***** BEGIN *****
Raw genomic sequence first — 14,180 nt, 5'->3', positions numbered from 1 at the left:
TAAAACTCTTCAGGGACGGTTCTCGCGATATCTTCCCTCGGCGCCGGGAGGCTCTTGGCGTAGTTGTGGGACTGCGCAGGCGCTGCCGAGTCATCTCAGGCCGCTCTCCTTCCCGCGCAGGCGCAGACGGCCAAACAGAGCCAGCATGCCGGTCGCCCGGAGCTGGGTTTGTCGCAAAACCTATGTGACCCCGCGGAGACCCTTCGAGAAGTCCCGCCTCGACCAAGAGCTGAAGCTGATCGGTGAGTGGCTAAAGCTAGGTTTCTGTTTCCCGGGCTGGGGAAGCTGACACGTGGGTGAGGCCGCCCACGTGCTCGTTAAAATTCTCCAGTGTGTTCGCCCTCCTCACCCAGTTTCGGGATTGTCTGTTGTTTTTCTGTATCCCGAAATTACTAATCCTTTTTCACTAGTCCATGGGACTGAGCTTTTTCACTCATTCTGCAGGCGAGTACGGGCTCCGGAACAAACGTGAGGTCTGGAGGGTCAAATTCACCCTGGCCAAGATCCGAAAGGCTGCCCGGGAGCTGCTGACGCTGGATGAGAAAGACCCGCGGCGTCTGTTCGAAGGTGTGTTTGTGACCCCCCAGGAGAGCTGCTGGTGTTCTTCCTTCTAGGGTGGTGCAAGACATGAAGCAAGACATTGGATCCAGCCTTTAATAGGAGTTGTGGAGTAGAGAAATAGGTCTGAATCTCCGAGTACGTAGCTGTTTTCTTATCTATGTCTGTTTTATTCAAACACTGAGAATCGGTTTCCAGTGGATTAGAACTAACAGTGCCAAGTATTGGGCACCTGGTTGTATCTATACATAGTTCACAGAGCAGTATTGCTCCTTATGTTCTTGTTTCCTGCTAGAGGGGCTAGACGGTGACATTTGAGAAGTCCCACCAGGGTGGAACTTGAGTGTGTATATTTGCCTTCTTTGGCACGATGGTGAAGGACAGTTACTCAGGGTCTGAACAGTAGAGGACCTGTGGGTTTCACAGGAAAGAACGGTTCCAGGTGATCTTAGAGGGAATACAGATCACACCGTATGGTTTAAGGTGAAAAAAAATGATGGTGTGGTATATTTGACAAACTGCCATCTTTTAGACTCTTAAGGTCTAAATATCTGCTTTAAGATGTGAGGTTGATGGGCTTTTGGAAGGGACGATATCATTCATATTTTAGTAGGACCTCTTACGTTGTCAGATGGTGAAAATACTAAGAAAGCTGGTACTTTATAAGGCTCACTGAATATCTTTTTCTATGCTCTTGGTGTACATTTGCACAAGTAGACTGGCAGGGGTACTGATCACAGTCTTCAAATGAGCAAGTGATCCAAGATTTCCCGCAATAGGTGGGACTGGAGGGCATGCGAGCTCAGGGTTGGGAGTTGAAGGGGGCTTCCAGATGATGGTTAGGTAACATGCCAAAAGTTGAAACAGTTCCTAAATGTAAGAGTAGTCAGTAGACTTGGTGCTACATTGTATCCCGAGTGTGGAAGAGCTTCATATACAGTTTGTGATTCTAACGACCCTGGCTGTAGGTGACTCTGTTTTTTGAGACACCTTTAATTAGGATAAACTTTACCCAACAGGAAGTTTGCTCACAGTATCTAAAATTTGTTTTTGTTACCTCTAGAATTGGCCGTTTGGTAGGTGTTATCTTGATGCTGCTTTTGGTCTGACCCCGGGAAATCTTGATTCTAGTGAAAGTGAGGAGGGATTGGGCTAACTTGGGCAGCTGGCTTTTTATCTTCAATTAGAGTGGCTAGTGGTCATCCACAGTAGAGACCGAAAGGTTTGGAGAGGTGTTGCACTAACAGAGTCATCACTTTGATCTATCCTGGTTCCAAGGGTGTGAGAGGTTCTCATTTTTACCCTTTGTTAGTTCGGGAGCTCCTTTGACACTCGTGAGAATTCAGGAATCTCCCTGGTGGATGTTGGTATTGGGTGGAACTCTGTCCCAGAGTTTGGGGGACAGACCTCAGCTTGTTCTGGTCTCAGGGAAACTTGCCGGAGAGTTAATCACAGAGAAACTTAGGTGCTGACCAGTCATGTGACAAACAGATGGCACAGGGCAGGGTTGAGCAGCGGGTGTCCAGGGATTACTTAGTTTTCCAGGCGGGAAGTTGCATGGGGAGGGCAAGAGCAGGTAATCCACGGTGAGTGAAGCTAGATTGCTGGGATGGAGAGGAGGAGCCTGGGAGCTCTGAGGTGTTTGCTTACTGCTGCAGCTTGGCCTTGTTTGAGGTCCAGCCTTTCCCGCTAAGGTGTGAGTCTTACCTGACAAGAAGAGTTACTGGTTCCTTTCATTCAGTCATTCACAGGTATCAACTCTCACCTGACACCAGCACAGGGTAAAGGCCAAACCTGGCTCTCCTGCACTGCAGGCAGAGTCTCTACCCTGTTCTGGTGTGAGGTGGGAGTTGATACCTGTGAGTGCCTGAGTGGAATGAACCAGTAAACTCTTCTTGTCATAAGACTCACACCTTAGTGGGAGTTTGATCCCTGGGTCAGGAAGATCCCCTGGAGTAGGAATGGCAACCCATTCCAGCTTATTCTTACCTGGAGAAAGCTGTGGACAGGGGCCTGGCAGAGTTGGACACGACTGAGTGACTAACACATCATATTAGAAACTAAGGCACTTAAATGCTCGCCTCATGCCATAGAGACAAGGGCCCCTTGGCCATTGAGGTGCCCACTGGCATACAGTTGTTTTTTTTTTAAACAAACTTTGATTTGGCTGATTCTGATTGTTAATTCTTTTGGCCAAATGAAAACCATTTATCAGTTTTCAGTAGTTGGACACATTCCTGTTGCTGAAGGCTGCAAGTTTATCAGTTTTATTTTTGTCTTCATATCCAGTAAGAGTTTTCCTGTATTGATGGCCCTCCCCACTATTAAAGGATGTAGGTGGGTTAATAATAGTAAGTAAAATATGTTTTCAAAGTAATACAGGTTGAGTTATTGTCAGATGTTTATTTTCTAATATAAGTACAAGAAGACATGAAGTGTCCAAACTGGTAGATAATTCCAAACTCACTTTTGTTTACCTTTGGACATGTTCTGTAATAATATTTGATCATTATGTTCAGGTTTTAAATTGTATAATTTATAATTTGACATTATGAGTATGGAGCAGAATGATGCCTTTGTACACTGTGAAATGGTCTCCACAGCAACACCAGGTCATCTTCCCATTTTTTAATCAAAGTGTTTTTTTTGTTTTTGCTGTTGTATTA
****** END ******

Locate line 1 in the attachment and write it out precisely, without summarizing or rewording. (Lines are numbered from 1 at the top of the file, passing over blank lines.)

Raw genomic sequence first — 14,180 nt, 5'->3', positions numbered from 1 at the left: